The mainstream media is awash with criticism of Republicans, but it always denounces the wrong people. If you listen to the media, you’d think the GOP is being wrecked by people like Jim DeMint, Allen West, Sarah Palin, and the Tea Party. In other words, the real problem with the Republican Party is supposed to be the responsible conservatives who put their country first, want to keep us from going broke, and actually represent the people who elected them. Wrong answer, buddy. You want to know the types of Republicans that are hurting the GOP?
1) The Sell Outs: Liberals love pundits who claim to be conservatives, but tell them what they want to hear about the Republican Party. So, if you have no integrity, like say David Frum, David Brooks, Meghan McCain, Joe Scarborough, or Kathleen Parker, you call yourself a Republican, but spend most of your time criticizing your “own side.” Nothing on the Left ever seems to get you as agitated as the things the people “on your side” do. Liberals get a pass for the same sort of comments that infuriate you when it comes out of the mouth of a conservative. That’s because when you’re a performing seal for the Left, you have to be tame and balance a ball on your nose just the way the Lefties like or they might stop giving you fish.
2) The Purists: Of course, you can go too far in the other direction, too, like the members of the “I’m more conservative than you” club. These are the people who tell you there’s no difference between the Republican Party and the Democrats. They take their ball, go home, and don’t vote in the general election when the candidate they support doesn’t win a primary. Issues like electability, the chances of actually passing legislation, and what the general public wants are never taken into consideration. This is how you end up with people who think we can do better than Scott Brown (71% ACU rating) in Massachusetts or that we can just decide to never raise the debt limit again, even though we’ve already spent all of the money. If you want to have it your way, go to McDonald’s because you’re not ever going to get everything you want in politics.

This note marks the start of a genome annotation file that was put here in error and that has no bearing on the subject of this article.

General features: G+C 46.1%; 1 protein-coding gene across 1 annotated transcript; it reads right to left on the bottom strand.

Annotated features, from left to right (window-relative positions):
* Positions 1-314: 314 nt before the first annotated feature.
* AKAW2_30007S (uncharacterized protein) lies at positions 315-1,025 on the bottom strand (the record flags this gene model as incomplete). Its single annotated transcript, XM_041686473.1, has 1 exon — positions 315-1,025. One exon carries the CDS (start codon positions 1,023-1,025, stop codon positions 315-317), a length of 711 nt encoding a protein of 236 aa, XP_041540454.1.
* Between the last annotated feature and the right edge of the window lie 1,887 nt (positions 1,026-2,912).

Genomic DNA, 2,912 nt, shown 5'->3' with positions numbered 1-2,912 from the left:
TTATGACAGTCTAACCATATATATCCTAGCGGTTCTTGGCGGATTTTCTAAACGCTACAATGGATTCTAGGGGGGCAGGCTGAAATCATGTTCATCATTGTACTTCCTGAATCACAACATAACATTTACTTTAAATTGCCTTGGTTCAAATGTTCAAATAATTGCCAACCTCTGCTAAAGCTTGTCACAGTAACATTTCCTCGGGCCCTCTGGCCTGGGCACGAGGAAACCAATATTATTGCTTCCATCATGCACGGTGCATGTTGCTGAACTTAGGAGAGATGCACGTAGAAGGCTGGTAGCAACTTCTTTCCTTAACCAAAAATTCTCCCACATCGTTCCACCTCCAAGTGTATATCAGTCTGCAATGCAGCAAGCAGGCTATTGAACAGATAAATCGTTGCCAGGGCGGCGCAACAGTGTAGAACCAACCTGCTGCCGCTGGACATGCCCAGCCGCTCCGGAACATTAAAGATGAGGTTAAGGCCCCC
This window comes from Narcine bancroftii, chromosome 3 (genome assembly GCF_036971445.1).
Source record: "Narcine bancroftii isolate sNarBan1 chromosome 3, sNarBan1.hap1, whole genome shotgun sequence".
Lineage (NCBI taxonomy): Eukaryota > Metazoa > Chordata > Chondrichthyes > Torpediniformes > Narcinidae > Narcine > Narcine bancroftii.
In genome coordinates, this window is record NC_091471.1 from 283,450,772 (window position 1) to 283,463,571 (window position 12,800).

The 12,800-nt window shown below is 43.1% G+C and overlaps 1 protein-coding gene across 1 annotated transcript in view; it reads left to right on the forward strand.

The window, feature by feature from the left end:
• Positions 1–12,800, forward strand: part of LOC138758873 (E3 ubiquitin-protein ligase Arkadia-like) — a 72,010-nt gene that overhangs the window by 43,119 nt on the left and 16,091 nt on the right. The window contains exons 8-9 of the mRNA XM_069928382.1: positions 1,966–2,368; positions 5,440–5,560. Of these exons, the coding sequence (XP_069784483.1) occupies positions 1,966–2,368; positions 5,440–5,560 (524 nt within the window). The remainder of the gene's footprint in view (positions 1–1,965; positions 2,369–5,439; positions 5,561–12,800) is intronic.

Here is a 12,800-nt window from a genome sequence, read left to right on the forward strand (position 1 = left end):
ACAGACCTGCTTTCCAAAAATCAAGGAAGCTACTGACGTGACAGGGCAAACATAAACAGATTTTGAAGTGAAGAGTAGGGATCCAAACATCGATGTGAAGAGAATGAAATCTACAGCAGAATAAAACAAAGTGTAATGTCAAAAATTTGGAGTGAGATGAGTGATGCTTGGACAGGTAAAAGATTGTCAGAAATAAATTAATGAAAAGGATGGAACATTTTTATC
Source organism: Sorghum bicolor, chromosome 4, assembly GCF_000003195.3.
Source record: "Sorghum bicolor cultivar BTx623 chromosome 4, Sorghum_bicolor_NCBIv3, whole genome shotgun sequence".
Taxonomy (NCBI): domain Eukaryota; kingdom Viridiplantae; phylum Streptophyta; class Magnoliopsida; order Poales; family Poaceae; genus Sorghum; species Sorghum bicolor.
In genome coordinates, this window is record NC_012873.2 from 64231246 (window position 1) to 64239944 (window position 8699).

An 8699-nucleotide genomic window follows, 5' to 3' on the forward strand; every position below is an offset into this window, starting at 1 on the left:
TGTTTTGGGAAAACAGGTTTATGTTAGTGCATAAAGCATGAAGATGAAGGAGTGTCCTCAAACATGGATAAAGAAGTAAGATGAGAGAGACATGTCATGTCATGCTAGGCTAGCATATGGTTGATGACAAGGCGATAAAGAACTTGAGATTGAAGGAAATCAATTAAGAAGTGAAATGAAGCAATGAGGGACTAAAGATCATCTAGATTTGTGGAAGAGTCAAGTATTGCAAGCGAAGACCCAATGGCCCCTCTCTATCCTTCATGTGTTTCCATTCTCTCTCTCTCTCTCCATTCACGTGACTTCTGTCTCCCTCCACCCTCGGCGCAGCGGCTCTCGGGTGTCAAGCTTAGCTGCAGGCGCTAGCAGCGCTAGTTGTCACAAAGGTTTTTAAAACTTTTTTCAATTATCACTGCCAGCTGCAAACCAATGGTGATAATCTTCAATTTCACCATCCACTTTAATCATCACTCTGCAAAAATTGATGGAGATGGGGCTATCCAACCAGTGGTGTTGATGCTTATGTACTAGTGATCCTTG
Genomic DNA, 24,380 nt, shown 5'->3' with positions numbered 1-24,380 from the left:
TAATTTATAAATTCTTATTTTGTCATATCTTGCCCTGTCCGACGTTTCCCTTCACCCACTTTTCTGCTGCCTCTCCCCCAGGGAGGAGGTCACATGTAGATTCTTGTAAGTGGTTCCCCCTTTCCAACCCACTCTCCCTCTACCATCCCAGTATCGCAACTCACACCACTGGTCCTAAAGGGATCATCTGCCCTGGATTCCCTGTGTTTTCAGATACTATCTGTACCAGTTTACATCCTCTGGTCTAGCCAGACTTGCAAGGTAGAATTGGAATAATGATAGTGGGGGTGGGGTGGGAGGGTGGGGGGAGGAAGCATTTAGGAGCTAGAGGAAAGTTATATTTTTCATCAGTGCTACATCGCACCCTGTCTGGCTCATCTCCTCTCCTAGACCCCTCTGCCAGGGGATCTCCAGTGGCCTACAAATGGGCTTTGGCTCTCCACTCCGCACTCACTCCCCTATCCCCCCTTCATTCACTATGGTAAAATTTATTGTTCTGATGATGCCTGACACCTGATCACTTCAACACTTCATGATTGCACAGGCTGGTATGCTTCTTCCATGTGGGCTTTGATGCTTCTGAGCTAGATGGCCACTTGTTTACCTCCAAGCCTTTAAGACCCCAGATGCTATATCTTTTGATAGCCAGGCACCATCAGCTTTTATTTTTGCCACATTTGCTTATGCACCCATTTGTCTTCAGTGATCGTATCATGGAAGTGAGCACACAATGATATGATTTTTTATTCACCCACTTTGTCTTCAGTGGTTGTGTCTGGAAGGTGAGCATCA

3) The Appropriators: If there’s one defining difference that separates Republicans from Democrats, it’s spending. Republicans want less of it, Democrats want more — well, at least that’s how it should be. Yet, there are big government Republicans. There are Republicans who love earmarks. There are Republicans who think it’s fine to fritter taxpayer money away, but they just want to waste a little less than the Democrats. These people are not just killing the Republican brand; they’re helping to ruin the country.
4) The Bubbleheads: One of the idiosyncrasies of D.C. Republicans is that many of them are smart people, they’re well informed, they have inside info, and they consider themselves to be conservative — yet they have no idea how out of touch they are with the base and the rest of the country. This is how you end up with Republicans supporting Bridges to Nowhere, increased National Endowment of the Arts funding, or pushing comprehensive immigration reform and Harriet Miers. The average talk radio listener or blog reader has a better read on politics in some areas than senators and congressmen because they’re not mired in that D.C. bubble with aides, consultants, pollsters, and lobbyists all pushing the same monolithic way of thinking. If you’re a Republican in D.C. who doesn’t get that, you’re part of the problem, not part of the solution.
5) The Compromise Fetishists: There’s nothing wrong with compromise per se. Republicans should be willing to compromise with Democrats — if it’s on a bill that will make the country significantly better overall. How many bills are there fitting that description that have been passed in the last decade or so? Certainly no more than a handful — and none have been passed during the Obama Administration. That’s because “compromise” in D.C. usually starts with the idea that Democrats get 90% of what they want and then Republicans negotiate to see how badly they’re going to lose. Yet, we hear some Republicans lauding compromise like it’s a worthwhile goal in and of itself. A compromise on a bad bill isn’t a win. Did Republicans make a mistake by refusing to work with the Democrats on the stimulus or Obamacare? Should they have worked with Obama to raise taxes, pass comprehensive immigration reform, or to do another stimulus? Of course not! Half of stupid is still pretty stupid, stupid.